This book is no joke, and it's shedding new light on my art practice.
I've been a borderline hoarder for much of my adult life, at times gathering more stuff than I could possibly store, and it made me deeply unhappy. It got worse when other parts of my life were getting out of control, too--relationships, stress at work, feeling lost--and this just snowballed into more unhappiness as my collections of cameras, table linens, and wooden clogs grew. Stuff seems to function as a temporary buffer between myself and reality--if I'm surrounded by stuff, I don't have to acknowledge that anything is wrong. I made a lot of art about that for a while, arguably my best work, much of which I still find interesting today.
But throwing stuff away, OH BOY DOES IT FEEL GREAT. And it seems so obvious that having less stuff should feel good. I find this very interesting, though--is the tidying up making me happy, or am I happier and thus ABLE to tidy up? Which one causes the other? And how is this going to affect what I do in my art practice...or has it starting affecting it already?
I think it's started already; I'm leaning toward minimalism in the photos I like best, and shying away from busy patterns and bright, harsh colors. Subtleness is beautiful, I've always thought so; I just think maybe, in the past, I was afraid to embrace it. I think it gets boiled down to this, and I've thought about it a lot: when you don't have the best quality thing, you can make a lot of that thing to distract from its imperfection. You can make the flaw seem intentional by supporting it with other flaws of a similar kind. Ten broken vacuums are more interesting than one--the repetition holds some kind of information. Wearing 4 thrift store shirts, one on top of the other like I used to do, is more interesting than wearing just one--none look that good, but together they make something new entirely. My mind has always worked this way, wanting to work with the imperfection that's already there instead of starting over fresh. I think that's why I like sourcing materials that are used, expired, or broken. The stakes are lower when something is already kind of shitty. And I think there's beauty in trash.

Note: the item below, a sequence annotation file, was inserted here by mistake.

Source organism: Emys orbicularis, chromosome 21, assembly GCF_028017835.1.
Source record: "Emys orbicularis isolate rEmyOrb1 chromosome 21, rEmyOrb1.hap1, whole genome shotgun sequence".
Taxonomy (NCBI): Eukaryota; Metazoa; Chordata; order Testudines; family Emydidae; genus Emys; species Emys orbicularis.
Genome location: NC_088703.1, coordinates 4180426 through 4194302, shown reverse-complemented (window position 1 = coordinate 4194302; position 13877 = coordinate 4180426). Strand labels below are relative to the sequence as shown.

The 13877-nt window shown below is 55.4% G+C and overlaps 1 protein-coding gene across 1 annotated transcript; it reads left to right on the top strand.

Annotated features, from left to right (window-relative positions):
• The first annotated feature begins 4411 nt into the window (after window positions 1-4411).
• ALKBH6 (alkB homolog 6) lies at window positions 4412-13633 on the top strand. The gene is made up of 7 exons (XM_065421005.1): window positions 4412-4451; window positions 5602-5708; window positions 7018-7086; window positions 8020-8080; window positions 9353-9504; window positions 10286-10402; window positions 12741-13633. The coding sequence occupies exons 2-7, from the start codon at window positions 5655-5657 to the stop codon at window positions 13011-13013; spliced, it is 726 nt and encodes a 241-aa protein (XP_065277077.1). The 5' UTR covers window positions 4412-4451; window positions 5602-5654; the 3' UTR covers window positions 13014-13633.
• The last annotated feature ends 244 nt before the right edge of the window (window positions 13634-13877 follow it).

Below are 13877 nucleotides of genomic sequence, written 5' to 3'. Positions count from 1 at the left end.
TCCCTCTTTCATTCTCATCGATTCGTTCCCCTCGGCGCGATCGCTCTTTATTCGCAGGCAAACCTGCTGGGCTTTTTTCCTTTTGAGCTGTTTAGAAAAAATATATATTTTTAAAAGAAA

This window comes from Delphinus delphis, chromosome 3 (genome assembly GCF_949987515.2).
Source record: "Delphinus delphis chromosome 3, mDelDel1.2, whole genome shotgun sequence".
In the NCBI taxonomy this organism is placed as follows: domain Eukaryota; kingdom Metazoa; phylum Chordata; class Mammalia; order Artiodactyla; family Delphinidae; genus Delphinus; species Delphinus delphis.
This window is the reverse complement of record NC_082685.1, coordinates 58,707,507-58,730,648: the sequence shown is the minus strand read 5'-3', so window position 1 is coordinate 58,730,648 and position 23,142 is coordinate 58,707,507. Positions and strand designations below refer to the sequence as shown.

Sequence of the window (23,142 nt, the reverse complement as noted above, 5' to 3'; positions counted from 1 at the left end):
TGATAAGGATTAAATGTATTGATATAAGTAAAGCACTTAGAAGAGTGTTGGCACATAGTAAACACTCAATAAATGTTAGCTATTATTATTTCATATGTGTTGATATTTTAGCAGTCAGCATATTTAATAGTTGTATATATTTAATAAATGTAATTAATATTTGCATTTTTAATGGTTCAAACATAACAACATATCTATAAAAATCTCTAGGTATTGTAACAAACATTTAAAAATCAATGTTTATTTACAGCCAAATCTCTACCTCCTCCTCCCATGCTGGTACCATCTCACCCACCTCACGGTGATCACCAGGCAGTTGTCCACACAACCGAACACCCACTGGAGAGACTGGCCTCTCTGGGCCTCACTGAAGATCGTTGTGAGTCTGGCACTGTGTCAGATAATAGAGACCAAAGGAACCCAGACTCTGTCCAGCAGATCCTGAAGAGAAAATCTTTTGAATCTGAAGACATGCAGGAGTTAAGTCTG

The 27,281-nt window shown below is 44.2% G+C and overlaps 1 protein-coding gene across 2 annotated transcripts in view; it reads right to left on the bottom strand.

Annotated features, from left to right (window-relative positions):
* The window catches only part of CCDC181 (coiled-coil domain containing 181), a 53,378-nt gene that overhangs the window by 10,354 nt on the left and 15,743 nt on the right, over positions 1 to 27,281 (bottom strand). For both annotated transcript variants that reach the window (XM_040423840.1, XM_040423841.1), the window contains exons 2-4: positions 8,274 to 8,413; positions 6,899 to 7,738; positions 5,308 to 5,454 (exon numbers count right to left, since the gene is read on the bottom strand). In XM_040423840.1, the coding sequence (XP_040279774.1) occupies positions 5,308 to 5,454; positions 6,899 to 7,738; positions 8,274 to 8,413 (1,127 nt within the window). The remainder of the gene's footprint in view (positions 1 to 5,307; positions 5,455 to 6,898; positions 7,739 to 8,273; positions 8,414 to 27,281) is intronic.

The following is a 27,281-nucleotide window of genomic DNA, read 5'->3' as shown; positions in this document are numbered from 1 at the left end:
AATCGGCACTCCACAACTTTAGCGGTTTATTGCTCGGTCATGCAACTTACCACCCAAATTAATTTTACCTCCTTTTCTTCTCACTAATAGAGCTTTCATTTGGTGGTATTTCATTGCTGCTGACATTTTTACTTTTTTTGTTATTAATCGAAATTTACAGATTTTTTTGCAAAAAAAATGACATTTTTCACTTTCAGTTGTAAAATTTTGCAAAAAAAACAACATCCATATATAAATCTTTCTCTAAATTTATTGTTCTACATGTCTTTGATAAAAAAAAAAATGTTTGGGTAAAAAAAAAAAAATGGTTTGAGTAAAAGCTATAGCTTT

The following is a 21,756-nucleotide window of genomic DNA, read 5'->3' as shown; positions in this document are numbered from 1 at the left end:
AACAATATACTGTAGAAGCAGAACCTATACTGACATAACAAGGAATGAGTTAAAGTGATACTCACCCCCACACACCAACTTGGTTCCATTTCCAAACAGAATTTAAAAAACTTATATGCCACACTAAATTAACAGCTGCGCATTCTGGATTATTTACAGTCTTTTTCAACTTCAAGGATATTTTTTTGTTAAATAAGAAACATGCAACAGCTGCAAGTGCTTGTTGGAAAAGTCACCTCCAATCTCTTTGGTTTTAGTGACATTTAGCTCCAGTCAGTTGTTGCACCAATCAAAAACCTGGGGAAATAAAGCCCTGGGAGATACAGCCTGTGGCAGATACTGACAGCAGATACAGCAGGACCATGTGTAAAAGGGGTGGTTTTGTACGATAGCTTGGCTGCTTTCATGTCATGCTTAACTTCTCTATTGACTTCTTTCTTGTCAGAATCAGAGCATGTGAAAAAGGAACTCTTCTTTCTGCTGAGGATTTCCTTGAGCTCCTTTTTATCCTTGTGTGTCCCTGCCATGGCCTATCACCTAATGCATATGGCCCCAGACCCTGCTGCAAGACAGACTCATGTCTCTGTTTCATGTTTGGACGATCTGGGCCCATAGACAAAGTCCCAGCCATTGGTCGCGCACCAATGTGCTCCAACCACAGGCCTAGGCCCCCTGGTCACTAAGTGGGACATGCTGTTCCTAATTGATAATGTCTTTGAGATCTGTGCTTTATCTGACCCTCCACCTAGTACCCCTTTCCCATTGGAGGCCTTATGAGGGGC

Well, I don't know where this line of thinking will lead me artistically, clearly I still think multitudes are interesting even as I am throwing away 5 full garbage bags of stuff. Perhaps I just have a clearer view of what exactly I find interesting about all this. Maybe it's because I'm not trying to peek out from under a mountain of stuff anymore. Maybe I don't have to actually live a hoarding lifestyle in order to have a lot to say about it.
In any case, I recommend The Life-changing Magic of Tidying Up. It's pretty incredible.